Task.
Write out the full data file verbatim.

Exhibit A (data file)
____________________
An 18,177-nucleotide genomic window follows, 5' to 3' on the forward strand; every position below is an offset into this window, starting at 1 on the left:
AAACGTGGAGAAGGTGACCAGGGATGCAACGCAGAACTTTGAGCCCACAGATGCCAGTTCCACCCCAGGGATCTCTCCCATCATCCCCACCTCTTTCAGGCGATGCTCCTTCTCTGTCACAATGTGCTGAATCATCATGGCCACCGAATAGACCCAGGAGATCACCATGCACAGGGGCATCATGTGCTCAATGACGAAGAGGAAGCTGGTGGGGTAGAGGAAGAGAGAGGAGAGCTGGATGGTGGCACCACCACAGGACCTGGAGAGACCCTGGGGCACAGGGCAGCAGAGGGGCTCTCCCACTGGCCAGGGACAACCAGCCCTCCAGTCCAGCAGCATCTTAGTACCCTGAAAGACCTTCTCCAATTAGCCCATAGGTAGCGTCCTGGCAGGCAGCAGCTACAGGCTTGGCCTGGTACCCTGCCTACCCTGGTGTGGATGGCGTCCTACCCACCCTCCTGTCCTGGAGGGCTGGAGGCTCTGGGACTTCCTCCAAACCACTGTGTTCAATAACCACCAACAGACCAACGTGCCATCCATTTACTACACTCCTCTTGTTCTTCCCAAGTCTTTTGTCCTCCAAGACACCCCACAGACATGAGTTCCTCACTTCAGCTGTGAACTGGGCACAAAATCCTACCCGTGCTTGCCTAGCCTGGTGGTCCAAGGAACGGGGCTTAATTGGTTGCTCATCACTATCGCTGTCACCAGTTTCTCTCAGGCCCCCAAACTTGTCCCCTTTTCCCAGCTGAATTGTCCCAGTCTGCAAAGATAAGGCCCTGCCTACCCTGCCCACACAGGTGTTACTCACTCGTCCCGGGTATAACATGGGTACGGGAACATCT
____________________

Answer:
An 18,177-nucleotide genomic window follows, 5' to 3' on the forward strand; every position below is an offset into this window, starting at 1 on the left:
AAACGTGGAGAAGGTGACCAGGGATGCAACGCAGAACTTTGAGCCCACAGATGCCAGTTCCACCCCAGGGATCTCTCCCATCATCCCCACCTCTTTCAGGCGATGCTCCTTCTCTGTCACAATGTGCTGAATCATCATGGCCACCGAATAGACCCAGGAGATCACCATGCACAGGGGCATCATGTGCTCAATGACGAAGAGGAAGCTGGTGGGGTAGAGGAAGAGAGAGGAGAGCTGGATGGTGGCACCACCACAGGACCTGGAGAGACCCTGGGGCACAGGGCAGCAGAGGGGCTCTCCCACTGGCCAGGGACAACCAGCCCTCCAGTCCAGCAGCATCTTAGTACCCTGAAAGACCTTCTCCAATTAGCCCATAGGTAGCGTCCTGGCAGGCAGCAGCTACAGGCTTGGCCTGGTACCCTGCCTACCCTGGTGTGGATGGCGTCCTACCCACCCTCCTGTCCTGGAGGGCTGGAGGCTCTGGGACTTCCTCCAAACCACTGTGTTCAATAACCACCAACAGACCAACGTGCCATCCATTTACTACACTCCTCTTGTTCTTCCCAAGTCTTTTGTCCTCCAAGACACCCCACAGACATGAGTTCCTCACTTCAGCTGTGAACTGGGCACAAAATCCTACCCGTGCTTGCCTAGCCTGGTGGTCCAAGGAACGGGGCTTAATTGGTTGCTCATCACTATCGCTGTCACCAGTTTCTCTCAGGCCCCCAAACTTGTCCCCTTTTCCCAGCTGAATTGTCCCAGTCTGCAAAGATAAGGCCCTGCCTACCCTGCCCACACAGGTGTTACTCACTCGTCCCGGGTATAACATGGGTACGGGAACATCT